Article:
I'm disappointed with the new fee as well - the fees are not good for either America or Argentina in my opinion, as they dissuade tourism for no gain.
I did quite a bit of research on this topic and you all may be interested in some of what I learned:
1) Yes Argentina did get removed from the waiver program in 2002 due to the financial crisis and concerns over visa overstays.
2) The $131 fee is not a money making scam, but rather reflects the cost of processing visas. US law required the Dept of State to recover the costs of visa processing through application fees. In fact, they proposed 2 weeks ago increasing the fee to $140 because $131 is no longer recovering the costs. HOWEVER, the fee is the same for every country, which means a low risk country like Argentina faces the same cost as a high risk country (say, Guyana). So in effect Argentine citizens are forced to subsidize the costs of applicants from places that have more scrutiny of visa applications.
3) Since the EU expanded in 2004, the list of countries on the Visa Waiver Program increased quite a bit, due to political pressure to include all EU countries.
4) In 2007 there was a proposed law, called the Secure Travel and Counterterroism Act which proposed loosening the existing requirement that countries on the waiver list have less than 3% visa rejections, to make it 10%. This law was not passed but I think the entire bill was included in a large bill called the "Implementing Recommendations of the 9/11 Commission Act of 2007." So now there are 32 countries, including Argentina, that are eligible for the waiver program under the new standard. However, the law only allowed for 5 countries to be added as a pilot.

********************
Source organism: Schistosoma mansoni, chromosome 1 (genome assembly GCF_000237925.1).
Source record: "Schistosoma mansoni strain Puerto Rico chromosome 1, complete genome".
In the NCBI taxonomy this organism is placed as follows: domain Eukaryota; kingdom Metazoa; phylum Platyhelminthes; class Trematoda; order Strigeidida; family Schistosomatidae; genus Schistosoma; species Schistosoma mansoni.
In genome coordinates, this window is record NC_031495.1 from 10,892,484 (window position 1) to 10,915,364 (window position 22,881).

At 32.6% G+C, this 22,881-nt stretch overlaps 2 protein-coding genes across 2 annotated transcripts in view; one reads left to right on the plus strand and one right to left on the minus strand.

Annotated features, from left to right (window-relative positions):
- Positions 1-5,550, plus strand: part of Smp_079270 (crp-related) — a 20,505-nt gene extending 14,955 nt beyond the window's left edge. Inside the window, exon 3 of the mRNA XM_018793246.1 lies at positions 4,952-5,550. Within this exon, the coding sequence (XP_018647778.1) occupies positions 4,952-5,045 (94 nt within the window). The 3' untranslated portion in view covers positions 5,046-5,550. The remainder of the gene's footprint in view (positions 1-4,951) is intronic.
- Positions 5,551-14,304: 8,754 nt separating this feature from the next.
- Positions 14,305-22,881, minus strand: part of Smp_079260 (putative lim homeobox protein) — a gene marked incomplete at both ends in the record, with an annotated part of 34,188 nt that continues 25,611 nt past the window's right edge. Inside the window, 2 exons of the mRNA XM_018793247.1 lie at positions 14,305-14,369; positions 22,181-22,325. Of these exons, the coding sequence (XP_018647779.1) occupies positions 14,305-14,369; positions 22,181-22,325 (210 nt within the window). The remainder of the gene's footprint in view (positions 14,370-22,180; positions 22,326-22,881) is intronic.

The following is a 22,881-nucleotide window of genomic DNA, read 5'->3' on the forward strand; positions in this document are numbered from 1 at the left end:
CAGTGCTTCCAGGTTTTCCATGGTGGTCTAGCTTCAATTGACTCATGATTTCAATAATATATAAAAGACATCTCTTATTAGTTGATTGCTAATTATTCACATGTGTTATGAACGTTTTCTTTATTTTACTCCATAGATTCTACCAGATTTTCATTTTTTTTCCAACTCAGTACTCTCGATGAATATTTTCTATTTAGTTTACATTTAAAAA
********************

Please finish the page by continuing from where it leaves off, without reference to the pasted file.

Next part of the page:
In late 2008, the program added Czech Republic, Estonia, Hungary, Latvia, Lithuania, Malta, the Republic of Korea, and the Slovak Republic to the list of countries (under various laws - either as EU countries, or the new pilot program law, etc). Looking at the tourist visa rejection rates from 2007 I see:
Malta - 2.7%
Estonia - 4.0%
Argentina - 4.4%
Republic of Korea - 4.4%
Czech Republic - 6.7%
Hungary - 10.3%
Latvia - 11.8%
Slovak Republic - 12.0%
Lithuania - 12.9%
So from this it seems to me that there's no good reason why Argentina shouldn't be part of the program. The rejection rate for visas is one of the lowest in the world if you scan through the whole list of countries. I actually wonder if adding the reciprocity fee is an effort to light a fire under the State Department to undergo/finish whatever process is necessary to add Argentina. Anyway, as an American I think I'd like to write to my congresspeople and encourage them to look at this issue. If they start asking questions of the leaders at the Department of State in private meetings or in hearings, priorities will be adjusted. Maybe it won't help, but if people don't complain they definitely won't bother to make a change.